The Invasion of the Tearling carries on the adventure and provides mostly interesting characters, but for some reason I can’t warm up to this series. In this book, I had the most problem with Lily’s story. It’s almost a cliché now to talk about a character lacking agency, but boy, does Lily lack it. Here is a putatively “strong” woman character whose strength is that she endures being brutally raped by her husband and tortured by the government, but who does nothing to drive the plot. At the end, it isn’t completely clear whether William Tear risked his entire operation to rescue her for magical reasons, or if, as he implies, he always planned to rescue her but let her be tortured as a “test” to see if she could handle it. If so, Lily has traded one hands-on abuser for another abuser who uses agents to do his abusing for him.

Except for William and the Red Queen, all the villains are evil in the same way: smug, hypocritical and cruel. The nobles are selfish and cruel. The Holy Father is hypocritical and vicious; Lily’s husband is smug, hypocritical and brutal. In her religious battle, I’d like to see Kelsea go up against a true believer rather than a braying, bullying hypocrite who is the same stripe of evil as everyone else.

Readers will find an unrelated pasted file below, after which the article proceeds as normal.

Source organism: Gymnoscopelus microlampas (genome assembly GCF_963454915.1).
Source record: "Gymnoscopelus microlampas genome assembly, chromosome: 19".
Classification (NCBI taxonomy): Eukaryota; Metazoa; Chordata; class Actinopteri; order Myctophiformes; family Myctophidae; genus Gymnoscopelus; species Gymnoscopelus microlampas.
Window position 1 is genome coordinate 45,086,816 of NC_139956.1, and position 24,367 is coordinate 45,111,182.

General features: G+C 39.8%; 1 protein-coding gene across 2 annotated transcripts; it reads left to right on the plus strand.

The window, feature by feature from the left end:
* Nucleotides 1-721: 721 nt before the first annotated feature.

I firmly believe that Johansen is fully aware that the pre-Crossing characters do not look like good guys, and that part of her point is that they brought with them the seeds of the conflicts in Kelsea’s time. Believing that is not quite enough to make me fully embrace these books. The story is interesting but I am not experiencing unalloyed enjoyment as I read.

In spite of my problems, I am giving The Invasion of the Tearling three stars, for the inventiveness and the momentum of the story. Maybe Johansen will live up to my expectations for the final book. I really hope so.

~Marion Deeds